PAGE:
For Ben Achour, professor of history at the University of Tunis and speaking by video conference to the audience in Paris, Tunisian feminism has always consisted of a coalition of different groups, making it more accurate to speak of Tunisian feminisms. However, three main periods can be discerned.

In the late 19th and early 20th centuries, the first generation of Tunisian feminists were concerned above all with themes like women’s access to education and employment and their roles and visibility in the public sphere, with this first feminist wave later giving way to a second linked to the struggle for independence from France and seeing national emancipation as being linked to the emancipation of women. A third wave of Tunisian feminism, active since the 1980s, was pursuing the feminist agenda in different spheres.

Something similar seems to have been the case in neighbouring Algeria, Algerian author and activist Haddag said, noting that the hirak movement that over recent years has seen widespread demonstrations against the Algerian government notably by younger people had revealed some of the tensions within Algerian feminism.

There had of course been a strong feminist component to the independence struggle against France in the 1950s, as there had in Tunisia, but this had given way in more recent years to a rethinking of the relationship between feminists and the state and the important role that feminists can play in civil-society groups in Algeria more generally, particularly when it comes to pushing for legal and other reforms.

For Guessous, a professor at Hassan II University in Casablanca in Morocco, feminism in the Maghreb countries today is linked by a common emphasis on legal reforms, whether of the family law in Morocco or of similar codes in Algeria and Tunisia. In each of these countries, feminists have come together to press for changes in the law, sometimes in the face of opposition from other sectors of society. These may see feminist demands as a “luxury” in the light of other issues facing society, Haddag said, citing experience in Algeria, or they may be suspicious of feminists as somehow representing foreign interests or seeking to spread dissent.

Later in the day, Jocelyne Dakhlia talked about what the source materials may tell us about the institution of the harem in pre-modern Morocco, suggesting that the reality was very different from later European orientalist representations. These were constructed by European men for European consumption and were characterised by the idea of a closed space set aside from other areas of society. However, the truth may be, at least in the Moroccan case, that the harem was far less of a closed space and far more a part of a jockeying for position than the orientalists thought, Dakhlia said in a presentation reporting on recent research.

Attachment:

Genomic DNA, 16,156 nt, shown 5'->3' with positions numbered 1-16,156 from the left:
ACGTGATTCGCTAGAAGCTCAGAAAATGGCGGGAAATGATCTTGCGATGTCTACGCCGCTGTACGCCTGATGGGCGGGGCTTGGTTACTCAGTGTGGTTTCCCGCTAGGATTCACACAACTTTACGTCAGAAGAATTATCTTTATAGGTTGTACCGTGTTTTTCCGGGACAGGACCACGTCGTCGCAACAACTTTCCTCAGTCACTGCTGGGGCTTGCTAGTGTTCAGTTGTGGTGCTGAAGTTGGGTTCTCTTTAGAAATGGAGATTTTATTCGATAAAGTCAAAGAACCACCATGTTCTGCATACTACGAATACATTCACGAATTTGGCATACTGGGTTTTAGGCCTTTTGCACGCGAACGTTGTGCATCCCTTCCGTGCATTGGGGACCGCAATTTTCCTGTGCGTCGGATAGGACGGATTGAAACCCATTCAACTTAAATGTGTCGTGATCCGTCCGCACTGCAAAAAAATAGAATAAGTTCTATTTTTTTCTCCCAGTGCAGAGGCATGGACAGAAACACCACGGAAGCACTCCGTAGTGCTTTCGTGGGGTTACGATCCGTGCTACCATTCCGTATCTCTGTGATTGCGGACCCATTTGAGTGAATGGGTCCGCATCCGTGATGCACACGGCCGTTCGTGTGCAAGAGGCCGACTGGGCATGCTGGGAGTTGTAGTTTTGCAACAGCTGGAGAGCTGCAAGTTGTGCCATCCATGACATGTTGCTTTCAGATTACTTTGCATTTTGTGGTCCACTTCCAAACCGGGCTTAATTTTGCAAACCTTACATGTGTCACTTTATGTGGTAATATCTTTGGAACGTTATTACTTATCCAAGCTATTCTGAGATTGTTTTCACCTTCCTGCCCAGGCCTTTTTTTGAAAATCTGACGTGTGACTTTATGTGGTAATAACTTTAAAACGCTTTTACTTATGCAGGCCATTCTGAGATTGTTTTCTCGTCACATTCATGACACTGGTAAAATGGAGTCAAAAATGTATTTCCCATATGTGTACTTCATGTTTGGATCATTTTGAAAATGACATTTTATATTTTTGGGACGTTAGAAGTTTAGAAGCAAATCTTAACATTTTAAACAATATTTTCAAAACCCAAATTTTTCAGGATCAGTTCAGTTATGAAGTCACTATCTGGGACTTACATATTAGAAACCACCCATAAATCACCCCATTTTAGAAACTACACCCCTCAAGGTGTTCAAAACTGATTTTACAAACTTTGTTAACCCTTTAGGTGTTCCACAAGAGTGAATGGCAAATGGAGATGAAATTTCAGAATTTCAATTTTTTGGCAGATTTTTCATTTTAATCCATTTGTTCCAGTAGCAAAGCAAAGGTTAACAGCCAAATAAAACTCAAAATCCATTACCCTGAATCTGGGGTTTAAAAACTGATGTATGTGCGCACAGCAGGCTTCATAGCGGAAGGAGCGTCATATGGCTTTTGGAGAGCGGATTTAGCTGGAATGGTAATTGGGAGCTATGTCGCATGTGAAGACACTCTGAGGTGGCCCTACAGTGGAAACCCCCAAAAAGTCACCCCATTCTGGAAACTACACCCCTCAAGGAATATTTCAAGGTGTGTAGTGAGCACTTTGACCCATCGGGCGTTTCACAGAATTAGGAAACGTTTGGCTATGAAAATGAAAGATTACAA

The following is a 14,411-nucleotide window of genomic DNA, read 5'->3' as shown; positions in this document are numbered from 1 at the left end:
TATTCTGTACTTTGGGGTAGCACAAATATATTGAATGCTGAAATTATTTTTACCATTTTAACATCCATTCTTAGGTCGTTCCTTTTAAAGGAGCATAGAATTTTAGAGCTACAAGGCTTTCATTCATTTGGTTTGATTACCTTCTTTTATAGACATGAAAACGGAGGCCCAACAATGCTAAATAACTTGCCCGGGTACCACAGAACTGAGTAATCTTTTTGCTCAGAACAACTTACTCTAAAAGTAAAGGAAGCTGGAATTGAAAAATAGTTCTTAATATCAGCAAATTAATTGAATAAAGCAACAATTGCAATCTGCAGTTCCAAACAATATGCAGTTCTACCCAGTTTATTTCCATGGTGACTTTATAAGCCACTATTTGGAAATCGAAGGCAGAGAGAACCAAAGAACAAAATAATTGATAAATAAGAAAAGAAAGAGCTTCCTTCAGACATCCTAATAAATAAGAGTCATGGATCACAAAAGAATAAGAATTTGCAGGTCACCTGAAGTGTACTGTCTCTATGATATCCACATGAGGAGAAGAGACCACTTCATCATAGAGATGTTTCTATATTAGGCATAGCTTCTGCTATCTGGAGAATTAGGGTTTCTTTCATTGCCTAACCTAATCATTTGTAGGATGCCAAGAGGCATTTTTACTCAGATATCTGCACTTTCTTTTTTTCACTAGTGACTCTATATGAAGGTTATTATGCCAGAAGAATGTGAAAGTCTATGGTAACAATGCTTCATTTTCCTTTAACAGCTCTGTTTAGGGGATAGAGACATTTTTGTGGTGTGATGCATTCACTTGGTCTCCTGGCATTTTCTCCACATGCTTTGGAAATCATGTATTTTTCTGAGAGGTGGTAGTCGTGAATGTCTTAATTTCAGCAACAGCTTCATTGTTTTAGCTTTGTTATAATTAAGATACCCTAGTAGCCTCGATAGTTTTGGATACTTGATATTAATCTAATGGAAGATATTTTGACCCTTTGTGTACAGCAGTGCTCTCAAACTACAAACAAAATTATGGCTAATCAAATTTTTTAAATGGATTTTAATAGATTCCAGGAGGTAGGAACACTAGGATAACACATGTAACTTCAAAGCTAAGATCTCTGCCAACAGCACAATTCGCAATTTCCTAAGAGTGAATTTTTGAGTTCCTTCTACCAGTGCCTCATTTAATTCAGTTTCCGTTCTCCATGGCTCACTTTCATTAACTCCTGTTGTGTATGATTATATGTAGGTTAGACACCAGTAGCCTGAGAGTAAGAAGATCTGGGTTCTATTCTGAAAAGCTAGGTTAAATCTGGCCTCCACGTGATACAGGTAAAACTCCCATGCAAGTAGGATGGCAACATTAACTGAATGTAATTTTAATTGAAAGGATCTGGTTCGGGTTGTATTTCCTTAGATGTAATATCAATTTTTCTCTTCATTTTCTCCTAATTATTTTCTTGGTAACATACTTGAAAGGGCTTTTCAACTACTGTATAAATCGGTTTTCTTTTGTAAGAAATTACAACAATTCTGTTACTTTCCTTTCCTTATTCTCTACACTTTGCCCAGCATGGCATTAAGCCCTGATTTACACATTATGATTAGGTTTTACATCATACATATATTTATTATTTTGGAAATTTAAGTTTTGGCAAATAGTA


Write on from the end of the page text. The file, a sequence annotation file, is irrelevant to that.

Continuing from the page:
On Day Two of the History Days, a panel consisting of French historians Julien Loiseau and Vanessa Van Renterghem and Tunisian historian Sobhi Bouderbala pursued the historical theme by asking what the mediaeval Arab source materials can tell us about the lives of mediaeval Arab women. These materials, almost entirely written by male authors and, though produced for different purposes, also almost entirely directed at male audiences, nevertheless contain intriguing clues about women’s lives.

While women are seen as playing a restricted range of roles in society, usually only in relation to men, the source materials provide evidence of other activities. A specialist on the Abbasid caliphate, Van Renterghem said that Abbasid source materials, particularly the collections of biographies of individuals that were popular at the time, show women being talked about in a similar way to men, often buying and selling property and making decisions as independent economic actors.

Something similar could be seen in later Mameluke materials from Egypt and Syria, Loiseau said, where women are sometimes presented in the period’s biographical dictionaries as founding or administering charitable foundations and playing roles in real-estate and other transactions. In the male-authored literature of the time, women are shown as exercising “feminine wiles” – not necessarily a flattering representation, but one that at least shows them as not being without means – and early Mameluke history also contains at least one example of a female sultan in Shagaret al-Durr.

On the death of her husband the Ayyubid sultan Al-Salih Ayyub during the Seventh European Crusade against Egypt in 1249 CE, Shagaret al-Durr became sultan of Egypt in her own right. However, while the sources present her as being a remarkable woman, quite up to outmanoeuvring her masculine peers, it is difficult to see her biography as saying much about the general run of women’s lives. Panel moderator Emmanuelle Tixier du Mesnil noted in her opening remarks that when women are presented as achieving leadership roles in the mediaeval sources it is implied that this is because of a breakdown in the regular order, with their promotion being seen as the “symptom of a malfunction” in the masculine order of things.

Later in the day, another panel considered the role of women in the Algerian War of Independence against France in the 1950s, with similar attention being paid to what can be gleaned from the sources. Historians Raphaelle Branche, Denis Leroux, and Tramor Quemeneur cited recent oral-history projects carried out in France, suggesting that while these do not necessarily disprove the pictures painted of women’s roles by Egyptian director Youssef Chahine in his film about Algerian activist Djamila Bouhired or French psychiatrist Frantz Fanon in his writings about the War, they do allow the question of women’s participation to be approached with a historian’s eye.

Finally, the Weekly attended a session on late 19th and early 20th-century Arab women’s magazines, including those sponsored by Egyptian feminists Ceza Nabarawi, Hoda Sharawi, and Doria Shariq. The panelists had been through these with a view to detecting feminist messages, and they spoke on how these magazines, flourishing in Lebanon and Syria as well as Egypt, promoted the development of a women’s nahda, or movement for societal and cultural modernisation, and provided new professional opportunities for women.


8e Journées de l’histoire de l’Institut du monde arabe, Femmes et genres, 10, 11 and 12 June.

*A version of this article appears in print in the 25 August, 2022 edition of Al-Ahram Weekly.